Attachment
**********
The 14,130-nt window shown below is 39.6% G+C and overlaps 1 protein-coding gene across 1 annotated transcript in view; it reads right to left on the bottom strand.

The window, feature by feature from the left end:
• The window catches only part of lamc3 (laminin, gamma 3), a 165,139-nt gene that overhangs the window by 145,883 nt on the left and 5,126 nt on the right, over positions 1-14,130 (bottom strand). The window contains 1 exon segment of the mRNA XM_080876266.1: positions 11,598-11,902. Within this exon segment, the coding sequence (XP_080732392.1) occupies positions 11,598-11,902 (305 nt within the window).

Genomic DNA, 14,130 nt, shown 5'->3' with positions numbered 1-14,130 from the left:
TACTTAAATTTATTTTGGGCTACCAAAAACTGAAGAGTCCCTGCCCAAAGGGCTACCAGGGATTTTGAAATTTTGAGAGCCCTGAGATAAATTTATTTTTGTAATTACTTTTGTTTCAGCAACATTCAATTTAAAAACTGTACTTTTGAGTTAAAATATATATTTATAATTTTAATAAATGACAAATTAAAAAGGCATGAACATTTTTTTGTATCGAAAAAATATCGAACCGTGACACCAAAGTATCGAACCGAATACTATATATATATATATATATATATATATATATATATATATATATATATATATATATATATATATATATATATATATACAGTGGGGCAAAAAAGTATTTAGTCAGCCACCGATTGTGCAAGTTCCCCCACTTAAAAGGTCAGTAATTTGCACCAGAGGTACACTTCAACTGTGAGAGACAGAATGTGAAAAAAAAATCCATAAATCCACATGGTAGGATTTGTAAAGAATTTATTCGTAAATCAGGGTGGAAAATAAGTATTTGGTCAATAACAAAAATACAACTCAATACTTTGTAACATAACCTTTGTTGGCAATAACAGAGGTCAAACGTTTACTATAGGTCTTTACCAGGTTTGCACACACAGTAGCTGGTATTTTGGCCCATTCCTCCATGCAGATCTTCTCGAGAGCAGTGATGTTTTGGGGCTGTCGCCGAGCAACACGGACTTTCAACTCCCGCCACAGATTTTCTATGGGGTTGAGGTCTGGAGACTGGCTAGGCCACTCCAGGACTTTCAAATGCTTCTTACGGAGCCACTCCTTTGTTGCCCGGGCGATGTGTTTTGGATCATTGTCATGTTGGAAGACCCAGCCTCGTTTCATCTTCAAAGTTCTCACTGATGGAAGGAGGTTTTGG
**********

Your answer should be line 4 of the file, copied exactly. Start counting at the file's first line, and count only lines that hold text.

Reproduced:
Genomic DNA, 14,130 nt, shown 5'->3' with positions numbered 1-14,130 from the left: